Of course, this points back to the issue of why they’re doing this in the first place. Sure, maybe it’s a great piece that they’d like to get to the very different demographic that watches on Sunday. It may also come down to how many people they have available to work on Sunday Morning-specific pieces. It often seems as if the Sunday show has become a sort of dumping ground for older CBS News Correspondents, like Martha Teichner, Rita Braver or Terence Smith. Seems like the executive producer of the Evening News (Rick Kaplan, who was running CNN when I started working there) has brought his own youth movement to that program, as if younger and less-experienced is what people want with their news. Rick – Katie’s still in third place – how’s that working out?

How's Luka?

I’m also wondering who had the idea of profiling faded pop music stars. They did a Linda Ronstadt profile a couple of years ago, which made sense. After all, at one point she was the biggest name in popular music. Yesterday, I got to find out where Suzanne Vega’s been since “Luka” fell off the charts in 1987. The week before was Vic Damone. The show used to have both a classical music correspondent and a jazz and modern music correspondent. You don’t get very much of that anymore.

Anyway, CBS News announced dozens of layoffs earlier this year, just like ABC News. These types of moves often lead to executives announcing cost-saving moves, such as combining news gathering units, shuttering news bureaus and sending out one-man bands. It’s going to be tough for reporters to get that walking 2-shot with the person they’re interviewing if they have to shoot the story at the same time. Cutting costs can also mean more dependence on freelancers. A lot of times, news organizations end up using the same people over and over again, since those people are more familiar with the way those organizations work. Some are probably former full-time employees. Kinda seems like a way for these companies to get full-time work without bothering with paying benefits.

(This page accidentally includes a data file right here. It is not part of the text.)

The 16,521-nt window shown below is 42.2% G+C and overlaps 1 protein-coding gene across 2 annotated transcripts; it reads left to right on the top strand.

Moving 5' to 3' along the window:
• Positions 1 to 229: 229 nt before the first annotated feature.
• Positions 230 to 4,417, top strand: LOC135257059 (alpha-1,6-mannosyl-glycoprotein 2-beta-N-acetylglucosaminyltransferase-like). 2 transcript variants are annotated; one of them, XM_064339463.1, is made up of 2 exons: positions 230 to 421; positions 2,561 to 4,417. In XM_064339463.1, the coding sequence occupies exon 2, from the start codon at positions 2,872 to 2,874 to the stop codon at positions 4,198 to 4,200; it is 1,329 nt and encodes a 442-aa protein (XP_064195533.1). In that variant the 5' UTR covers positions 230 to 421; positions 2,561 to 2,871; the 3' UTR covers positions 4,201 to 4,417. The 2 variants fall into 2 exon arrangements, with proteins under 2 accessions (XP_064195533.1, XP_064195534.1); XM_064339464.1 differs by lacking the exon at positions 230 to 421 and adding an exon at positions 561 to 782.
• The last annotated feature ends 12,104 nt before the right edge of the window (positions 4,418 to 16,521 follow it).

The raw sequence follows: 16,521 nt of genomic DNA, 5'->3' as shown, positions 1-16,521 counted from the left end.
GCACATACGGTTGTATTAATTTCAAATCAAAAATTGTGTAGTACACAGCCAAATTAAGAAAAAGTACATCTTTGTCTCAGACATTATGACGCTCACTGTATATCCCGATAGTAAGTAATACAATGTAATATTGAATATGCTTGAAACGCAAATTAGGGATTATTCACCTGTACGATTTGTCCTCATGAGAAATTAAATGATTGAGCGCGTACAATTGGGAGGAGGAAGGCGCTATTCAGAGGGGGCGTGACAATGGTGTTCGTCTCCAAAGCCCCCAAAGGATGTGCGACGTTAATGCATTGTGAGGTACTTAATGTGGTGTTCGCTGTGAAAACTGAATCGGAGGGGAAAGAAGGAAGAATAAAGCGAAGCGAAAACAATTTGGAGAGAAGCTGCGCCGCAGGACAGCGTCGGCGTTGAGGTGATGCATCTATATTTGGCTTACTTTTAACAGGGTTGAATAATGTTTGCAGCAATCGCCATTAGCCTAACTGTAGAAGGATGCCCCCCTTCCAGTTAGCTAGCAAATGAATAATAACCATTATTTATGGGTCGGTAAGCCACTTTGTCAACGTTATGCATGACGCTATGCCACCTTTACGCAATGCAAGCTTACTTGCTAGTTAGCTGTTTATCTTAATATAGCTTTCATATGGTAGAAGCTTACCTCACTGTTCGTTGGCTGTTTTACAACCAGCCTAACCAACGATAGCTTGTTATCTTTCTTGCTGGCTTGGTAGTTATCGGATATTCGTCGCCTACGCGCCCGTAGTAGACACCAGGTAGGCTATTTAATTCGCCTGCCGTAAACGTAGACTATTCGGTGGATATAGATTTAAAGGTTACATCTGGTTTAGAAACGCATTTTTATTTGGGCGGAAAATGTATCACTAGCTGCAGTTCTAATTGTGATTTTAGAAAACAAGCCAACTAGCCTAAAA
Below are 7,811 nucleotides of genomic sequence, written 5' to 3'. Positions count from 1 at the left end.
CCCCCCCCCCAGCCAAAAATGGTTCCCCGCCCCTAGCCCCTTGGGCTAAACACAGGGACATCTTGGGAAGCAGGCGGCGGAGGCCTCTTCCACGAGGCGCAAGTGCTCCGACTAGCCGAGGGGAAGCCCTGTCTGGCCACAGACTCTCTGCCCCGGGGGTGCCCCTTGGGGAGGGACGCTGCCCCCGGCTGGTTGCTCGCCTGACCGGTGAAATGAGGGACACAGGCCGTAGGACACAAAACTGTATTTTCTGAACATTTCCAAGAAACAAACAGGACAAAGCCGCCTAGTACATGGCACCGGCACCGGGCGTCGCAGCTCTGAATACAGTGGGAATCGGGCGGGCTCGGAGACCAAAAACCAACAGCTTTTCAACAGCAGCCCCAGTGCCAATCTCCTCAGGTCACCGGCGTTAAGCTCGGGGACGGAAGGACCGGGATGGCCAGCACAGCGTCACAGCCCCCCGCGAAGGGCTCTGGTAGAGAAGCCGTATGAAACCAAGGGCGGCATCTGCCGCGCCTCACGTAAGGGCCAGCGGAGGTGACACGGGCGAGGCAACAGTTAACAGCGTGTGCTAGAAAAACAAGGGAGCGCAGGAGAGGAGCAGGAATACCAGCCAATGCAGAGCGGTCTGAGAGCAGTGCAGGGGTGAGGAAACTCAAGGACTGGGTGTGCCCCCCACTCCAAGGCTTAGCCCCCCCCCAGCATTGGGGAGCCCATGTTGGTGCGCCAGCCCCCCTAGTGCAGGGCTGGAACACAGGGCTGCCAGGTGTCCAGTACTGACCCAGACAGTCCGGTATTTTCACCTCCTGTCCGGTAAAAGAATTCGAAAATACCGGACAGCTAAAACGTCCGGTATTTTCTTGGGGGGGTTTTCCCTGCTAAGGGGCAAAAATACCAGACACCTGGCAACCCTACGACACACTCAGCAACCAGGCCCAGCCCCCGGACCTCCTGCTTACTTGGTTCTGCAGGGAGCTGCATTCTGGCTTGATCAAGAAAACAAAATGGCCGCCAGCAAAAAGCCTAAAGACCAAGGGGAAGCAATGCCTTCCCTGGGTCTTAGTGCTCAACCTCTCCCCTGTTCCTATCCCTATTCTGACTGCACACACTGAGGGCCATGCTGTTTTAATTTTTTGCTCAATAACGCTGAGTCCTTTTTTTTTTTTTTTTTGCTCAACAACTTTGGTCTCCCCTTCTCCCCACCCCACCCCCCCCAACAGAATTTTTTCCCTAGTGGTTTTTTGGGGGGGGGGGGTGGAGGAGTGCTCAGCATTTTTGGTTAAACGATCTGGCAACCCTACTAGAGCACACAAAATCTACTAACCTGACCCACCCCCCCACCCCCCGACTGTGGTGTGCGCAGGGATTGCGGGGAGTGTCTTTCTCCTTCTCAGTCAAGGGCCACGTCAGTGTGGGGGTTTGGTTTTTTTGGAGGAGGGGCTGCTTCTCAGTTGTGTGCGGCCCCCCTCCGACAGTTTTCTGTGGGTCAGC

Either way Charles, I’ll see you next Sunday Morning.

On the Run

Another ridiculously high hit count on the blog today. Nearly 500 hits again. And again, it’s driven by searches for “Lucy and the football.” What’s going on? I haven’t got a clue. Thing is, just because someone clicks on the blog, that doesn’t mean any of those folks are actually reading the blog. Besides, all those hits are to one page from June, and it doesn’t seem that anyone is clicking through to anything more current.

GrizzcityheaderAnyway, I got miles to go before I sleep. Spent all day Wednesday in West Memphis, Arkansas. Front half of Thursday on a shoot in the old Federal Reserve Bank in downtown Memphis (it’s now Grizzlies Academy). Second half of the day trying to manage two video edits, plus getting ready for a two-day shoot in Oxford, Mississippi. I don’t mind going; after all, I might get the chance to eat at City Grocery, which is worth the drive by itself. It’s just that it’s supposed to rain all day tomorrow, and most of what I’m doing is outside. After working a couple of weekend days lately, I’m thinking I’m going to need a couple of days off next week.  I’ve got to get a flu shot, give blood, get the 100,000 mile service on my car, plus a couple of other things.

Oh Katie...Because of that, I’m going to be short today. Also, the hundreds of new readers are only seeing that one page from July. There is one thing. My good pal Joe Larkins was opining on the way HD is affecting how some news anchors are using make up. He mentioned he’s not actually seeing the news in HD yet. Lemme tell you, when you do, you’ll really notice some changes. I watch Katie Couric most nights. She looks fine the way they got the cameras set up in the studio. But when they shoot her in HD, without the special studio filters and lighting, you really notice the age lines on her upper lip. Okay, that’s not a current picture.